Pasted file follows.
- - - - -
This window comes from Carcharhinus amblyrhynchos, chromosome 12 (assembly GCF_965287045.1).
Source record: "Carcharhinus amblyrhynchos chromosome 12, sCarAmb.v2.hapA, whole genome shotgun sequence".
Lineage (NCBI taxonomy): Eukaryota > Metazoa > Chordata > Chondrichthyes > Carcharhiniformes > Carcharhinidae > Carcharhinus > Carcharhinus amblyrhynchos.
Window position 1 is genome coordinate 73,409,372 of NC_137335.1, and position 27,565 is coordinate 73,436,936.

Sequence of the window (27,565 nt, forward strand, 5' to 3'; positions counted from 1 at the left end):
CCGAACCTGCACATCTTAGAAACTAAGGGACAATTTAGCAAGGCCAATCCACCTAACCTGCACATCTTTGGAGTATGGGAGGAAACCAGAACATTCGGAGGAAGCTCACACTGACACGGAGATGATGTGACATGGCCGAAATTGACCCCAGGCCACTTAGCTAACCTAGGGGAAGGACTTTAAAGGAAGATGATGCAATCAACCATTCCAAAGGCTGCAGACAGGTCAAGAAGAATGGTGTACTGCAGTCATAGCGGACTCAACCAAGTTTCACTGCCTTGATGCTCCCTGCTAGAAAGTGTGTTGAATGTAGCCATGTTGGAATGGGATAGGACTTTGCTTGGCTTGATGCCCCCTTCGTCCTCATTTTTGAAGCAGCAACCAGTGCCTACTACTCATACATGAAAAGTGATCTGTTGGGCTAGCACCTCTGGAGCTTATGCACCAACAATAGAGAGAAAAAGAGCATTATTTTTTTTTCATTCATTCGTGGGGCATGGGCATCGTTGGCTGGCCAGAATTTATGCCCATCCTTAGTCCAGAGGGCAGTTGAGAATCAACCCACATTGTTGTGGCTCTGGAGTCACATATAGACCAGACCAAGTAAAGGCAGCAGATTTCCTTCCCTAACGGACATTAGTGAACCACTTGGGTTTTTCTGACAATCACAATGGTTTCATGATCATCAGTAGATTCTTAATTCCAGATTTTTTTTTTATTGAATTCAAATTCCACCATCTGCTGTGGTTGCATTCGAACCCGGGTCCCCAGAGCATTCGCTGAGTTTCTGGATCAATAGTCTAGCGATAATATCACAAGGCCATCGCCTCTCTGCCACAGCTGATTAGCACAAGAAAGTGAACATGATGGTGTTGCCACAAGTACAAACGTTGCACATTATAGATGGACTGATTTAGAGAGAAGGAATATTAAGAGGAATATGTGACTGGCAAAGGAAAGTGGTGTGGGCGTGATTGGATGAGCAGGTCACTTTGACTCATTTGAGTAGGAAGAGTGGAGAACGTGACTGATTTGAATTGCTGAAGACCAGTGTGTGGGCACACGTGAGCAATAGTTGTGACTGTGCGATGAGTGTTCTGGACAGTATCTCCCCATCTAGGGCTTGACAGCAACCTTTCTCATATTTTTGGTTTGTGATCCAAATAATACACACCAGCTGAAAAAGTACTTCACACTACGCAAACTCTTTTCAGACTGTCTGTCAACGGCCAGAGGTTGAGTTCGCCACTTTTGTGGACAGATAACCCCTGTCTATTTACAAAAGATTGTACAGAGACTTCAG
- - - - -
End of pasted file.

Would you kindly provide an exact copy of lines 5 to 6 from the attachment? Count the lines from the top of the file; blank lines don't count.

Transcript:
Sequence of the window (27,565 nt, forward strand, 5' to 3'; positions counted from 1 at the left end):
CCGAACCTGCACATCTTAGAAACTAAGGGACAATTTAGCAAGGCCAATCCACCTAACCTGCACATCTTTGGAGTATGGGAGGAAACCAGAACATTCGGAGGAAGCTCACACTGACACGGAGATGATGTGACATGGCCGAAATTGACCCCAGGCCACTTAGCTAACCTAGGGGAAGGACTTTAAAGGAAGATGATGCAATCAACCATTCCAAAGGCTGCAGACAGGTCAAGAAGAATGGTGTACTGCAGTCATAGCGGACTCAACCAAGTTTCACTGCCTTGATGCTCCCTGCTAGAAAGTGTGTTGAATGTAGCCATGTTGGAATGGGATAGGACTTTGCTTGGCTTGATGCCCCCTTCGTCCTCATTTTTGAAGCAGCAACCAGTGCCTACTACTCATACATGAAAAGTGATCTGTTGGGCTAGCACCTCTGGAGCTTATGCACCAACAATAGAGAGAAAAAGAGCATTATTTTTTTTTCATTCATTCGTGGGGCATGGGCATCGTTGGCTGGCCAGAATTTATGCCCATCCTTAGTCCAGAGGGCAGTTGAGAATCAACCCACATTGTTGTGGCTCTGGAGTCACATATAGACCAGACCAAGTAAAGGCAGCAGATTTCCTTCCCTAACGGACATTAGTGAACCACTTGGGTTTTTCTGACAATCACAATGGTTTCATGATCATCAGTAGATTCTTAATTCCAGATTTTTTTTTTATTGAATTCAAATTCCACCATCTGCTGTGGTTGCATTCGAACCCGGGTCCCCAGAGCATTCGCTGAGTTTCTGGATCAATAGTCTAGCGATAATATCACAAGGCCATCGCCTCTCTGCCACAGCTGATTAGCACAAGAAAGTGAACATGATGGTGTTGCCACAAGTACAAACGTTGCACATTATAGATGGACTGATTTAGAGAGAAGGAATATTAAGAGGAATATGTGACTGGCAAAGGAAAGTGGTGTGGGCGTGATTGGATGAGCAGGTCACTTTGACTCATTTGAGTAGGAAGAGTGGAGAACGTGACTGATTTGAATTGCTGAAGACCAGTGTGTGGGCACACGTGAGCAATAGTTGTGACTGTGCGATGAGTGTTCTGGACAGTATCTCCCCATCTAGGGCTTGACAGCAACCTTTCTCATATTTTTGGTTTGTGATCCAAATAATACACACCAGCTGAAAAAGTACTTCACACTACGCAAACTCTTTTCAGACTGTCTGTCAACGGCCAGAGGTTGAGTTCGCCACTTTTGTGGACAGATAACCCCTGTCTATTTACAAAAGATTGTACAGAGACTTCAG